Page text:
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Delhi confirms scrapping Rafael deal
By Resmi Sivaram January 04, 2018
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NEW DELHI: Defence Ministry sources on Wednesday asserted there was no political dimension to India’s cancellation of the purchase of 8,000 Spike anti-tank guided missiles and 300 launchers from Israel’s state-owned Rafael. The sources pointed out that a scheduled 5-day visit of Israeli Prime Minister Benjamin Netanyahu on Jan.14 will go ahead and Rafael chief is accompanying him.

The deal for the “fire-and-forget” missiles, involving $500 million, was cancelled on Wednesday. The explanation given is that the Defence Research and Development Organisation (DRDO) is developing an indigenous missile instead. This will take four years to deploy.

Sources at the ministry said the decision was taken much earlier though Rafael was informed only last week.

Rafael Advanced Defence Systems confirmed cancellation of the deal on Wednesday. A statement from Rafael said it regretted India’s decision but remained committed to cooperating with the Defence Ministry and “to its strategy of continuing to work in India, an important market, as it has for more than two decades, to provide India with the most advanced and innovative systems.” At the same time, the Defence Ministry on Tuesday cleared a deal to buy $ 70 million worth 131 Barak surface-to-air missiles from the same Israeli firm. The Defence Ministry said 131 Barak missiles and associated equipment will be bought from Rafael for Rs4.60 billion. These are surface-to-air missiles designed to be used as a ship-borne anti-missile defence system.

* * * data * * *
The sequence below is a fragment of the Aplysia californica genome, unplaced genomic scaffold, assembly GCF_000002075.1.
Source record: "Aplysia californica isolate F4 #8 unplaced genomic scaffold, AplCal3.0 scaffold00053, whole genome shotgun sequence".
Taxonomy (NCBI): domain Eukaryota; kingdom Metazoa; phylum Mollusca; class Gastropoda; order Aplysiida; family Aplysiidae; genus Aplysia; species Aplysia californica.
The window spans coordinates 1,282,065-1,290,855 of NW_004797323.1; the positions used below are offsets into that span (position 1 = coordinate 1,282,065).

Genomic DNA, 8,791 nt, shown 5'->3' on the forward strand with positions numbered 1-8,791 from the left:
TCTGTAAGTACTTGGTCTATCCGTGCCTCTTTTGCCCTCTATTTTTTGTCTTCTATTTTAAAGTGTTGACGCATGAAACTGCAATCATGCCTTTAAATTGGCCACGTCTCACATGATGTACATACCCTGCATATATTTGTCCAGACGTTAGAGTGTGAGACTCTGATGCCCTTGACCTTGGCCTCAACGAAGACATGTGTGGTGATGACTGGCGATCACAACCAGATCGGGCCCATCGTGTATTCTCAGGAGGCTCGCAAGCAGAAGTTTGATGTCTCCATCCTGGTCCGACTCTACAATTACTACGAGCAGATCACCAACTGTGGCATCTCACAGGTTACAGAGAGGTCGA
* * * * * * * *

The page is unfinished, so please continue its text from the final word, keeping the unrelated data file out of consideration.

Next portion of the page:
Spike, which soldiers can carry themselves, is capable of hitting mobile targets like tanks. Rafael won the lucrative deal in 2015. The United States had offered a similar missile, called Javelin.

Rafael had constructed a missile-manufacturing facility near Hyderabad in joint venture with the Kalyani group. Ministry sources said the facility will remain for other Rafael projects.

The Pakistan Army is known to have portable anti-tank missiles that can strike Indian tanks and bunkers at a distance of three to four kilometres. The present missiles India have are limited to two kilometres. Media reports had emerged in November last year that the Rafael deal will be scrapped, but there was no official announcement.

Prime Minister Narendra Modi had visited Israel last year. Despite talk of a developing relationship, India opposed the American decision to recognise Jerusalem as the Israeli capital when it voted in support of a UN resolution last month denouncing the Trump administration’s move.

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